Call it leverage. Call it borrowing. Call it debt. All ways of saying that you got a loan to help your business grow (or, in 2020, to survive). This is not the free debt you get from delaying paying your bills, this is: go to the bank, ask for money, agree to pay interest on that money and to pay it back at some point. Virtually every business needs leverage at one time or another to take advantage of opportunities or to acquire the assets your business needs to operate effectively. To a point.

Some years ago we were engaged by a new client in Texas to guide the growth of their CFO as the company grew. One of the firsts things we noticed was the borrowed money, mostly to buy real estate, at interest rates that had not been renegotiated in several years, despite the (then) historically low rates that were available. We saved that company several hundred thousand dollars over the term of those loans by getting them to recompete those loans and lower the interest rates. And the winning lender was – their existing lender, who didn’t want to lose the business.

This year I took that strategy to my personal real estate loan portfolio and have gotten rates lowered on two properties – two more in process – by simply asking the lender to consider it before I looked elsewhere for a refinance. None of the lenders refused, because they wanted to keep the business, knowing that other lenders would gladly refinance those loans.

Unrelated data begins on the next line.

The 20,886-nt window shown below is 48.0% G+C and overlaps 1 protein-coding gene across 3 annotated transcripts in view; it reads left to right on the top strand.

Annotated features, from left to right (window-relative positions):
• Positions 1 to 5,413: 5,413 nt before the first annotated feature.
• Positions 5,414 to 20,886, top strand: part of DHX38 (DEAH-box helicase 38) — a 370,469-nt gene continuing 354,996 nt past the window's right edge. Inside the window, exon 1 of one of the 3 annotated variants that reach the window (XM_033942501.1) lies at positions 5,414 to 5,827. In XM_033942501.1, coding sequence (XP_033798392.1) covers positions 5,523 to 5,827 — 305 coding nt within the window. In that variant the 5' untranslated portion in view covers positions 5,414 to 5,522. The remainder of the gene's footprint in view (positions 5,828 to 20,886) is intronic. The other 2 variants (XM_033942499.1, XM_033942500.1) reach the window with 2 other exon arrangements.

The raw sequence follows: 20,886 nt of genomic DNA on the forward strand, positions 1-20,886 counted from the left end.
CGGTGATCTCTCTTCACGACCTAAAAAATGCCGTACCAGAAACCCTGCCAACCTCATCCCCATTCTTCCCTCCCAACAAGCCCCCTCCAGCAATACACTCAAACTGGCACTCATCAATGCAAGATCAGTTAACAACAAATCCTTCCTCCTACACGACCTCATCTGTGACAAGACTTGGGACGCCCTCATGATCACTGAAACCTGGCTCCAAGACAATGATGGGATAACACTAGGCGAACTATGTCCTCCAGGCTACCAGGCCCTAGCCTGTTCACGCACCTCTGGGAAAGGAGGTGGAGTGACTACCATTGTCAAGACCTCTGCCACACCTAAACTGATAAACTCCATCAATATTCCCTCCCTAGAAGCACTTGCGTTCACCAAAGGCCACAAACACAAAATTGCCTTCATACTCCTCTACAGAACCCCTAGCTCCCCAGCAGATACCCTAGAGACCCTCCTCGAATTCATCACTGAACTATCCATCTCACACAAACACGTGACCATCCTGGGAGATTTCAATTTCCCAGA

Recently we were engaged by a small but growing company who had survival loans on their books at double digit rates from a financing source that thrives on advertising ease and speed and generous terms, as long as you’re willing to pay whatever rates they ask. Inadequate financial reporting helped to keep the real impact of that lending from shocking borrowers into a refinance.

So what’s the point? Obviously it’s about holding onto today’s (again) historically low rates by looking at your own lending to see where a refinance, or a simple request, can get you a lower cost for the balance of the life of your loan. Even a single percent reduction can produce thousands of dollars in savings over the remaining term, but the bank is not going to call you and ask if you want to pay them less. The action has to come from you. So get borrowed money when you need it. But get it at a reasonable price as that is defined over time. And today, reasonable is LOW. Check out my blog from a couple weeks ago on yield curve to better understand how this can change, and then get busy.

We are Your CFO for Rent.

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